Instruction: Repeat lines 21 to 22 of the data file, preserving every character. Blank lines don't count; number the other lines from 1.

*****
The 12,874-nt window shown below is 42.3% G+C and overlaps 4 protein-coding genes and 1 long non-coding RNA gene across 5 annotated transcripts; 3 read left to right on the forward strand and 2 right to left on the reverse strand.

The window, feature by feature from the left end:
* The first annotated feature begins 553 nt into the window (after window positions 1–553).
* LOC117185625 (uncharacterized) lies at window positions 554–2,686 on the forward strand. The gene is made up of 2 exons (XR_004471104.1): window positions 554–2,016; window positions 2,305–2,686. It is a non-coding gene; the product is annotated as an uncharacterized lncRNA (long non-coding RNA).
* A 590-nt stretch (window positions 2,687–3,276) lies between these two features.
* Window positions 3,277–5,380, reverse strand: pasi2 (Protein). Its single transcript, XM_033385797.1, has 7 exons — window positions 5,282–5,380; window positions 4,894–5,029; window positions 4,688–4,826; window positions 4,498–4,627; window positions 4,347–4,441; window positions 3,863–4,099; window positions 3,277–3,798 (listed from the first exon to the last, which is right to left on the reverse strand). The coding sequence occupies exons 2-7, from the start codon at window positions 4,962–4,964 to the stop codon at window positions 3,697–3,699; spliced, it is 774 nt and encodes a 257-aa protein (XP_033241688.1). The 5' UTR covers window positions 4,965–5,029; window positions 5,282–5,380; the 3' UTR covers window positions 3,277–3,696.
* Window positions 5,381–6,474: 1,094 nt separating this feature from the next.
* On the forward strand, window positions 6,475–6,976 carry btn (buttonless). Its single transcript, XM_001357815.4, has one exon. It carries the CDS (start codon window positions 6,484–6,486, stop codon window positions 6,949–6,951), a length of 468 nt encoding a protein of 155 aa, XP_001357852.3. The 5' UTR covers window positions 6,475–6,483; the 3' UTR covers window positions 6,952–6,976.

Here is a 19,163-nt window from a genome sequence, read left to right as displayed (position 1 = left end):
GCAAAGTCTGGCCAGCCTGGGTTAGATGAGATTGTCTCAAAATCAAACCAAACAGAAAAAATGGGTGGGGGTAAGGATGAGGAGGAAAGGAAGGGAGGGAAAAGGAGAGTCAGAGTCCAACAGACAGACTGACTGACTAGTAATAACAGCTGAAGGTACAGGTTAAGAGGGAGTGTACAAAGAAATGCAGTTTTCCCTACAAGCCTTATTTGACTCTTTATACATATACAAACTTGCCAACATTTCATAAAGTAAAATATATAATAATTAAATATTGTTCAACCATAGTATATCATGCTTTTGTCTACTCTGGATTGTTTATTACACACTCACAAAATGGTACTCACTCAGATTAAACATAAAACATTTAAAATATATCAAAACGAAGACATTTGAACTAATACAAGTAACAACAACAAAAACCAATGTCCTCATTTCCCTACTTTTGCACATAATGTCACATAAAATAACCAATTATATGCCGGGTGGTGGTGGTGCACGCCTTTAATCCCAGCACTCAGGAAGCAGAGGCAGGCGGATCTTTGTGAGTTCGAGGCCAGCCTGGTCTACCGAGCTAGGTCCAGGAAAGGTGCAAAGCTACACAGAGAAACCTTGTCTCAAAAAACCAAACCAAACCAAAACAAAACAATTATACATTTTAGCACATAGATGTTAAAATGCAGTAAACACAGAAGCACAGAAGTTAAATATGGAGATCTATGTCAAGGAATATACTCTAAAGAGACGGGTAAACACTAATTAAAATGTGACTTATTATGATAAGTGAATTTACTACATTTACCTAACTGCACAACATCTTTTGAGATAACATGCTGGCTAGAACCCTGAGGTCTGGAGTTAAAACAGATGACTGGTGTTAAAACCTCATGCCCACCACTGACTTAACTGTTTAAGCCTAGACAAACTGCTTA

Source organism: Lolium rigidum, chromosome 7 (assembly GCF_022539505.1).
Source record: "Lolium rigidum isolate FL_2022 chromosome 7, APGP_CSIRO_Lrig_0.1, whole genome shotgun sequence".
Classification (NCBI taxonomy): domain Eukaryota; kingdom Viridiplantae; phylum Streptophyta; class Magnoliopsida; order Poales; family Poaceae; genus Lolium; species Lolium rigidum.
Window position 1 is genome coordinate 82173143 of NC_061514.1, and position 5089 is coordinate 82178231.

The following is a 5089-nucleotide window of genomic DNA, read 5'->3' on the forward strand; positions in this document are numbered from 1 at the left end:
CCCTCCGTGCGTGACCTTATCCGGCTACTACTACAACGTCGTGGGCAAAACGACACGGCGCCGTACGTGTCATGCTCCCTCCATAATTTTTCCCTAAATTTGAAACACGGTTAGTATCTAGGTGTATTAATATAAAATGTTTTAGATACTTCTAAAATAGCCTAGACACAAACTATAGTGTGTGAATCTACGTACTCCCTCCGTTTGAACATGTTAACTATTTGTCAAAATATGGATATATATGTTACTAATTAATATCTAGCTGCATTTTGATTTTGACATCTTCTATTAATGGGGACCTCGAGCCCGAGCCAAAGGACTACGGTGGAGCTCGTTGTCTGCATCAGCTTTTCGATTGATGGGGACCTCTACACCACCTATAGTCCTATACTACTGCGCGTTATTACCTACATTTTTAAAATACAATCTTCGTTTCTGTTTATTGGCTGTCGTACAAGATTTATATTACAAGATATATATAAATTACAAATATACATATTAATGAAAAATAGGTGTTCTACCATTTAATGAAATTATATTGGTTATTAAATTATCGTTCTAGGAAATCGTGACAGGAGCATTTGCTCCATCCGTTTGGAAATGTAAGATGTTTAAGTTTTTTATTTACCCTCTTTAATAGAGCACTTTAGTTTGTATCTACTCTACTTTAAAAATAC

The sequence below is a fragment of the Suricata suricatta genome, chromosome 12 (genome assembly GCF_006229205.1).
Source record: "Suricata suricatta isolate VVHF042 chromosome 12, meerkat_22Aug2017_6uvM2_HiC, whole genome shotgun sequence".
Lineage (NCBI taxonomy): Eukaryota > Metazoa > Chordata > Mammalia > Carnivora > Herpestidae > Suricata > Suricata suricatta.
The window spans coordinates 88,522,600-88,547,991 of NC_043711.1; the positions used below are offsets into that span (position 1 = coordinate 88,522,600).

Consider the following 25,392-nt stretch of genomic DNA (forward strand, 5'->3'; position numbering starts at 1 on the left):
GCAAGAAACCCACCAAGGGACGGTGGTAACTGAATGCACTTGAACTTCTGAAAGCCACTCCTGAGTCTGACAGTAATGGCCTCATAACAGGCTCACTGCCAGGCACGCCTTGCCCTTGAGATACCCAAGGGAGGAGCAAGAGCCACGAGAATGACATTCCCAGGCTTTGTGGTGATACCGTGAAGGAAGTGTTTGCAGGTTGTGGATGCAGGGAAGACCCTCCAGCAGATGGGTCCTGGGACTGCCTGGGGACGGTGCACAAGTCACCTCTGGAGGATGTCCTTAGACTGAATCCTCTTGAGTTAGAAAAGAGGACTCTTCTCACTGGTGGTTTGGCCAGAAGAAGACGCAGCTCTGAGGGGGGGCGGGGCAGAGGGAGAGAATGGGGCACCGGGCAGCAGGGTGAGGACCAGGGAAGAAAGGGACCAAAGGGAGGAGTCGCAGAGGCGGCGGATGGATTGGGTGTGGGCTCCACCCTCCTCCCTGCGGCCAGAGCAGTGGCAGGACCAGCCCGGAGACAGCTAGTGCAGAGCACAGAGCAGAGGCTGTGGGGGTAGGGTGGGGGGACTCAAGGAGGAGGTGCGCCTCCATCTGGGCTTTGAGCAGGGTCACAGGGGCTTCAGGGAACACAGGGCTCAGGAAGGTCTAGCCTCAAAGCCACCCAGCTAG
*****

Consider the following 25,392-nt stretch of genomic DNA (forward strand, 5'->3'; position numbering starts at 1 on the left):
GCAAGAAACCCACCAAGGGACGGTGGTAACTGAATGCACTTGAACTTCTGAAAGCCACTCCTGAGTCTGACAGTAATGGCCTCATAACAGGCTCACTGCCAGGCACGCCTTGCCCTTGAGATACCCAAGGGAGGAGCAAGAGCCACGAGAATGACATTCCCAGGCTTTGTGGTGATACCGTGAAGGAAGTGTTTGCAGGTTGTGGATGCAGGGAAGACCCTCCAGCAGATGGGTCCTGGGACTGCCTGGGGACGGTGCACAAGTCACCTCTGGAGGATGTCCTTAGACTGAATCCTCTTGAGTTAGAAAAGAGGACTCTTCTCACTGGTGGTTTGGCCAGAAGAAGACGCAGCTCTGAGGGGGGGCGGGGCAGAGGGAGAGAATGGGGCACCGGGCAGCAGGGTGAGGACCAGGGAAGAAAGGGACCAAAGGGAGGAGTCGCAGAGGCGGCGGATGGATTGGGTGTGGGCTCCACCCTCCTCCCTGCGGCCAGAGCAGTGGCAGGACCAGCCCGGAGACAGCTAGTGCAGAGCACAGAGCAGAGGCTGTGGGGGTAGGGTGGGGGGACTCAAGGAGGAGGTGCGCCTCCATCTGGGCTTTGAGCAGGGTCACAGGGGCTTCAGGGAACACAGGGCTCAGGAAGGTCTAGCCTCAAAGCCACCCAGCTAG